'With an eye on the time we moved on fairly quickly. Several nearby abandoned buildings offered up interesting backdrops, but nothing that was really idea for featuring his dance skills in the same way. Next on the shoot list is a nearby beach; a long stretch of often-deserted sand between the storm-tossed Pacific and a line of high dunes. The rain had stopped and the sky lightened a bit, but it was still overcast with dark clouds on the horizon. We took umbrellas along just in case since it was a half mile or more over the dunes to reach the beach. No sooner were we on the beach and it started sprinkling. It wasn't bad so we decided to grab a few quick shots. Gerardo dropped his clothes and trotted to the water's edge with me right behind him. And then it happened...'
'With a speed and force that was astounding we were inside a raging storm, with an icy fierce wind driving the rain nearly horizontally at us. He grabbed an umbrella but it was too late; he was already drenched (as was I). The temperature dropped and I think for a minute or two the rain might have turned to sleet or hail (it was hard to tell as the wind-driven rain already stung when hitting us). All the while Gerardo is going for it, dancing with the umbrella as his partner and shield, and the sounds of the storm and surf as his accompaniment. This lovely dance was all Gerardo's; with the sounds of the storm there was no way, even from a few feet away, he could hear any suggestions I might offer. Not that he needed any suggestions.'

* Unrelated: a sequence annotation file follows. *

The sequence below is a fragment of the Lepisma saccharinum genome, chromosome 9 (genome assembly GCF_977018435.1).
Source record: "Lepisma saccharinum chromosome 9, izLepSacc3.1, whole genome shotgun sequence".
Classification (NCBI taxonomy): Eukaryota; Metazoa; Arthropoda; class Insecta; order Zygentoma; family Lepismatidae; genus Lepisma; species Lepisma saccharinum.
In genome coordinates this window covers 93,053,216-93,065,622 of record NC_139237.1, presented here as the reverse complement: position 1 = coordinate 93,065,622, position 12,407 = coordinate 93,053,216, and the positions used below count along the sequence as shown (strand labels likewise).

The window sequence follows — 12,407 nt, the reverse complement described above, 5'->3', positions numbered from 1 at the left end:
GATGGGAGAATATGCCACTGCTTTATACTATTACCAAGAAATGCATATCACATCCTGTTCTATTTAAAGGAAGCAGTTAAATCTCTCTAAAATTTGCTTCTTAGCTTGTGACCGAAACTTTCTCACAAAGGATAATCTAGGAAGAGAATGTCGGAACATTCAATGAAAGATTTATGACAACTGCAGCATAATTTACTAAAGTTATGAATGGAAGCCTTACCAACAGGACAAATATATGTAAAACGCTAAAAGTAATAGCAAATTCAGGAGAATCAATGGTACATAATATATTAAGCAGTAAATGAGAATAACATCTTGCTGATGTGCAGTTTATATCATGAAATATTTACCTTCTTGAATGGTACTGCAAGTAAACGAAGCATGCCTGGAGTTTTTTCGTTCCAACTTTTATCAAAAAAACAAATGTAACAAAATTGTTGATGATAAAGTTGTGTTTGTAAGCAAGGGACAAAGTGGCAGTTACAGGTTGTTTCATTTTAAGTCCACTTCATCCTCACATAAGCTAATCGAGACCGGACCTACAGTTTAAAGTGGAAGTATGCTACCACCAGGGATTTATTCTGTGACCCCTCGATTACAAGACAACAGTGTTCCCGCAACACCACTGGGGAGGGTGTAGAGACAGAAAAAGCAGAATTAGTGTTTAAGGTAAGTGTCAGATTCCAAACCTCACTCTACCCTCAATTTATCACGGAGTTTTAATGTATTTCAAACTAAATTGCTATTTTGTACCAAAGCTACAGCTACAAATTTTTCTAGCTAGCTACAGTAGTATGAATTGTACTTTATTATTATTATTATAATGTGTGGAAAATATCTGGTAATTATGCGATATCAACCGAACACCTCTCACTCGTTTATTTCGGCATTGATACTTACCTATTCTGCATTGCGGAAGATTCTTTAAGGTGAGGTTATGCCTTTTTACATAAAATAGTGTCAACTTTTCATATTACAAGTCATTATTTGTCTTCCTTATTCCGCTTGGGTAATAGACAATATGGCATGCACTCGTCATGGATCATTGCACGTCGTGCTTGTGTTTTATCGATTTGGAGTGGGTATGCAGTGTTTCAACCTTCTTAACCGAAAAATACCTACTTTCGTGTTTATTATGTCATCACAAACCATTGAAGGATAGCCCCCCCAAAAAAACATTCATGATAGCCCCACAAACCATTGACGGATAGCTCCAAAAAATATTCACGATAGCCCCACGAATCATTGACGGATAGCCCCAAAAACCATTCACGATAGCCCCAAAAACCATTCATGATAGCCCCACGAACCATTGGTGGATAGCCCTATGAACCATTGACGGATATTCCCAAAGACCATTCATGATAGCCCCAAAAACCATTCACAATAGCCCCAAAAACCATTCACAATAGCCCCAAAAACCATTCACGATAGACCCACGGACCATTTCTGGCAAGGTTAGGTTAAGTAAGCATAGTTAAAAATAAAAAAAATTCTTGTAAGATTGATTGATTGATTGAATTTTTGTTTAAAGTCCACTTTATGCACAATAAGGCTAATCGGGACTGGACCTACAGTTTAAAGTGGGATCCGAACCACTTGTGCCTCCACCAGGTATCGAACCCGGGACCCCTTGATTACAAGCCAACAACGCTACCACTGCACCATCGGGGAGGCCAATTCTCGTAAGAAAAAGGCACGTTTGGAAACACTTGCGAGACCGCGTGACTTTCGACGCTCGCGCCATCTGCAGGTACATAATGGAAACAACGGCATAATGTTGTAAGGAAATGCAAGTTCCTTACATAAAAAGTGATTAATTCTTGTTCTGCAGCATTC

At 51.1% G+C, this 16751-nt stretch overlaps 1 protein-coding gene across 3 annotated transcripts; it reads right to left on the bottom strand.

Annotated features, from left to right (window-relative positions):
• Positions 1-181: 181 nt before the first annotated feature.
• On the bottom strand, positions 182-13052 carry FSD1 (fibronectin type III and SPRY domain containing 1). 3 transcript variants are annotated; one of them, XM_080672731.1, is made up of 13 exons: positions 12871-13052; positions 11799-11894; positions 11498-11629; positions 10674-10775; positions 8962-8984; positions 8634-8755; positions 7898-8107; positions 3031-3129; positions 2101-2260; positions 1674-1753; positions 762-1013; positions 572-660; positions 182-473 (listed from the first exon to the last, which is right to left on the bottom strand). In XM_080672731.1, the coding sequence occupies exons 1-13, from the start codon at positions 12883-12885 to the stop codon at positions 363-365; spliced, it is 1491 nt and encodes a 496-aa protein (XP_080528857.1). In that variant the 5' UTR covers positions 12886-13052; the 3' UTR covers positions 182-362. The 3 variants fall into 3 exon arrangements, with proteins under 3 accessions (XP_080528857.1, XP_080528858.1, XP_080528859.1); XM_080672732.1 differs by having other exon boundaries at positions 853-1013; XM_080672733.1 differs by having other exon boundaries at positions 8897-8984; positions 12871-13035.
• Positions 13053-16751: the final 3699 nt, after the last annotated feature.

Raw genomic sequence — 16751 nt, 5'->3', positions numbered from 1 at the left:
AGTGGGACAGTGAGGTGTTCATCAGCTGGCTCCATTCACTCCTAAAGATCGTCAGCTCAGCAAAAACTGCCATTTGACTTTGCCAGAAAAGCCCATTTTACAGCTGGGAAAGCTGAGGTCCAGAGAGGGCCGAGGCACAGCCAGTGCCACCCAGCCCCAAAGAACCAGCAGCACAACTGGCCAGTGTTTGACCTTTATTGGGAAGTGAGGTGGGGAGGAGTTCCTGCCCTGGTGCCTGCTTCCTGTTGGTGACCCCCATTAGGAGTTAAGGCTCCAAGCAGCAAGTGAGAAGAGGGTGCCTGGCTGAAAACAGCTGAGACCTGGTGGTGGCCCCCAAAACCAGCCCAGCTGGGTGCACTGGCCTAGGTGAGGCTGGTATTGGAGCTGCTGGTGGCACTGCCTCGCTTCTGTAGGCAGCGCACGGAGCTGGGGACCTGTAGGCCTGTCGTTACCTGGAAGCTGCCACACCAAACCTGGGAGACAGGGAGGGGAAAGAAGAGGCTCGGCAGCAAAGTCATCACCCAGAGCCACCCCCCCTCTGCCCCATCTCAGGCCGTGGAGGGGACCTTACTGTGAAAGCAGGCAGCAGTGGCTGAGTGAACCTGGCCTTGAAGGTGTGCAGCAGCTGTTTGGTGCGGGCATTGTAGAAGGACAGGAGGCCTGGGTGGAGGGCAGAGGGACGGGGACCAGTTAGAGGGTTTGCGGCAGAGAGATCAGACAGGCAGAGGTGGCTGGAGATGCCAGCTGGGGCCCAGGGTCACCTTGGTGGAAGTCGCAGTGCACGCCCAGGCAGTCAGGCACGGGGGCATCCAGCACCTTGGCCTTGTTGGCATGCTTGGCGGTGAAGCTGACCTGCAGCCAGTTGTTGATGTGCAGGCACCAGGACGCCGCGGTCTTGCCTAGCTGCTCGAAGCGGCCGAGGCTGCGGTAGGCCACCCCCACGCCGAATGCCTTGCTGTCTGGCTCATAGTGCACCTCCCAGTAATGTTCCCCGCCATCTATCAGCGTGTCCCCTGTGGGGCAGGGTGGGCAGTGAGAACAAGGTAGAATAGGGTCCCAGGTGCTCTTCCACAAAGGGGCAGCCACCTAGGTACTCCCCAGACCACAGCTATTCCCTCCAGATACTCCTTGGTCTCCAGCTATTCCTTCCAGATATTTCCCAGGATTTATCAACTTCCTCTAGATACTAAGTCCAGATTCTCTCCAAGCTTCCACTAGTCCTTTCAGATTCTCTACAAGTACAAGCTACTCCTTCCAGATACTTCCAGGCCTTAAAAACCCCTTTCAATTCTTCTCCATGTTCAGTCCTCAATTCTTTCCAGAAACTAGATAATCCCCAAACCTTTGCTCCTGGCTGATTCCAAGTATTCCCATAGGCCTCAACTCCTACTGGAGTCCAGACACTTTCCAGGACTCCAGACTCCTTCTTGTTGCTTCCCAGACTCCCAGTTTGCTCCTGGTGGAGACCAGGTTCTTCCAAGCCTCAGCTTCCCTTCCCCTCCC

'Within 5 minutes the storm had moved over us. Another 5 minutes and there were pockets of blue sky and sunshine peeking through. The temperatures maybe even climbed back into the 40's. We were drenched and cold but somehow the rush of adrenaline made it feel okay. Nonetheless it was time to hike back to the car, turn on the heated seats, and go grab lunch before the drive back to the bus station. And that's why I love dancers... For their creativity, spontaneity, appreciation of art, physical abilities and more! What a magical few hours with Gerardo that November day was!'